If you have purchased and installed a biomass boiler, then you know that it will eventually need to be serviced. There are a lot of things the home-owner can do to take care of their own boiler, and some of the different tasks will be the same as any other boiler, plus there are individual services that will apply to one part of the system only, such as the chimney. Let’s take a look at all the different parts of servicing biomass boilers.
Different Biofuels Will Require Different Types Of Services
If you’re going to be burning waste wood from broken pallets that you harvest from trucking and shipping companies in you area, you’ll find that the wood is mostly well dried and leaves very little creosote in the chimney. On the other hand, if you’re gathering wet tree trimmings from the local landscaping companies, or arborists, you might find that the chimney and flue will need to be professionally cleaned every few months.
You won’t actually know the exact frequency of cleaning that is necessary until you have the flue inspected a few times to see how much buildup there is. Creosote, when built to a certain thickness, can ignite and become hot enough to melt metals, or ruin a brick and mortar chimney, requiring complete replacement, or maybe burn down a house, so it’s important from a safety standpoint as well as efficiency.
The Maintenance Of The Actual Boiler Is The Same
From the boiler to the radiators and back is almost exactly the same as a standard boiler, so any certified boiler maintenance person can do the job. There are also plenty of small tasks that the homeowner can do, but you should refer to the instruction manual that comes with the boiler for the exact maintenance schedule.
There are also warning signs and noises to listen for that indicate adjustments or cleaning that need to be done, that should all be explained in the manual, or have a professional come inspect it while you watch and learn.
If You Have A Pellet Burning Boiler There Are Other Issues
If you’re using pellets for fuel you’ll have other problems and maintenance requirements that apply only to the hopper, feeder, and igniter belonging to that part of the equipment. For that maintenance, it might be best to contact a pellet stove technician to inspect and repair any of those parts.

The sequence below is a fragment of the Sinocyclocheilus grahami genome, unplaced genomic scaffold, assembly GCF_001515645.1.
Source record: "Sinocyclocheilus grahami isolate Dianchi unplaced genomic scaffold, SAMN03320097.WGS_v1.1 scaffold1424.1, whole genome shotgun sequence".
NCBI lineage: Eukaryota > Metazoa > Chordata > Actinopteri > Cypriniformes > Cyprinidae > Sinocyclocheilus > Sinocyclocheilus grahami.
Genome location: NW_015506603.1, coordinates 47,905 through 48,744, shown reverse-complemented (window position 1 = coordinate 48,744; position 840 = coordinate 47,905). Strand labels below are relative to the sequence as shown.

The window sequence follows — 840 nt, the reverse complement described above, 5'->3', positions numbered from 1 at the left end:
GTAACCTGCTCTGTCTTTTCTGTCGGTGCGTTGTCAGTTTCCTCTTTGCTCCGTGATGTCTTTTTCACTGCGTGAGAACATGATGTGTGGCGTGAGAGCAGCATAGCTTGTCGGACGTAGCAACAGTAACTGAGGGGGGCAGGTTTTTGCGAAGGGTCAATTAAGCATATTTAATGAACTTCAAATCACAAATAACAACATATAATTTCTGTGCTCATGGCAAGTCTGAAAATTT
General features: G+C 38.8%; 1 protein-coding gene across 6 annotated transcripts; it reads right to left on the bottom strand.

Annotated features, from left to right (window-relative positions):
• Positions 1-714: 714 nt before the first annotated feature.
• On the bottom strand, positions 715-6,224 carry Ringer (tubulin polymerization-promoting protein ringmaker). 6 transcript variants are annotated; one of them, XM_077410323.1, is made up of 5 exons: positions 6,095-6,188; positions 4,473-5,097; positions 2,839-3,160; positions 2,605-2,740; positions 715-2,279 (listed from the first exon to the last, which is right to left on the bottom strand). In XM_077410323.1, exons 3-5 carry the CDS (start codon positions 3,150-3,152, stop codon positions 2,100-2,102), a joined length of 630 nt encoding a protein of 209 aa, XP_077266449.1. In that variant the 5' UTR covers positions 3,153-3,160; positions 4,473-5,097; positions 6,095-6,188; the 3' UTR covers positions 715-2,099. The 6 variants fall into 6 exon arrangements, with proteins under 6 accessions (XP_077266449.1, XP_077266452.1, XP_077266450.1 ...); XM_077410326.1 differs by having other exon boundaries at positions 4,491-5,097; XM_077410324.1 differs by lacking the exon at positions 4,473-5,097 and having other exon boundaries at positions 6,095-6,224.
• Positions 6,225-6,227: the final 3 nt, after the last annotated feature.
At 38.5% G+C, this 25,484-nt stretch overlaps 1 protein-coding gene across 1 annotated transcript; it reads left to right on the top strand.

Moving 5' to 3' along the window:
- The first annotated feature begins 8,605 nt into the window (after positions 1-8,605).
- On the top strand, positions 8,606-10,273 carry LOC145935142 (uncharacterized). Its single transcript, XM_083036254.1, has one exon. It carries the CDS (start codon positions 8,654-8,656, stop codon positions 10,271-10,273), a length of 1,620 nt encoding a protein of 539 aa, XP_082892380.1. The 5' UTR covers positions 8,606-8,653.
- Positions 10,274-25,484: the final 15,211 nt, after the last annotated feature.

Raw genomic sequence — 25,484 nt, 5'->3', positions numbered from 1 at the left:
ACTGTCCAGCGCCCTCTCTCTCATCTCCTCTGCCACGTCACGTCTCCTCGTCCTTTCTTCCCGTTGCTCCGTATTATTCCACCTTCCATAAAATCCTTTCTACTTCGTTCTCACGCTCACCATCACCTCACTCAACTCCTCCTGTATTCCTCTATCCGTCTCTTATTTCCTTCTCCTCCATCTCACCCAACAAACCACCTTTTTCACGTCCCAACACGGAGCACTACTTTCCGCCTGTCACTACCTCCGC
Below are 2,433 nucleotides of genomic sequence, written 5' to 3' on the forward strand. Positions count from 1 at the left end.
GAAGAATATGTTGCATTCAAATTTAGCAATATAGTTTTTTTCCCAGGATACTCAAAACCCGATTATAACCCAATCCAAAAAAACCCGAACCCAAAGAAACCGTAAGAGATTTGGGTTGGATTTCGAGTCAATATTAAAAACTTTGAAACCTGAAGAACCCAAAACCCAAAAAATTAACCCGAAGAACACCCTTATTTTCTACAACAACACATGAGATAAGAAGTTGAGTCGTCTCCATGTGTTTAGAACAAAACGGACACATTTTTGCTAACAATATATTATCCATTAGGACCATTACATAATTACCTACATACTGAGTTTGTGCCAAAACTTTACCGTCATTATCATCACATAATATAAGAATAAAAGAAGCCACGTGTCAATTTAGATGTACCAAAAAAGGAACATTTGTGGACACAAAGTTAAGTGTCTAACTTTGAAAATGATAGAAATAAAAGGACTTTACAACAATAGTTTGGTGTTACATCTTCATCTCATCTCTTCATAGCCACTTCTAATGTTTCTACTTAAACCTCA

There are also regular tasks that you, the owner, can do, such as lubrication of the feeder and cleaning the hopper and everywhere that the pellets touch. Depending on what kind of pellets you’re buying, some of them leave a sticky residue that will eventually slow down and clog the feeder. Regular cleaning with a stiff brush, and occasionally with solvent will eliminate this problem. Not all types of pellets leave residue, however.
Most Fuels Will Leave An Ash Residue
Most types of biofuel will leave some kind of ash after it’s burned. This is something that the home-owner will have to clean out on a regular basis with a small shovel, or other supplied tool. If you’re burning corn cobs, rice hulls, or avocado seed residue, you’ll have to gauge for yourself when it needs to be done. Failure to keep the firebox clean will result in inefficient operation because the ash will insulate the fire from heating the water causing waste energy to go up the chimney.
Reducing your environmental impact by burning waste fuel or biomass is an admirable way to take action against climate change. There will always be some trade off of spending extra time and effort to do the right thing. But you will have the satisfaction of saving plenty of money on your heating bills at the same time.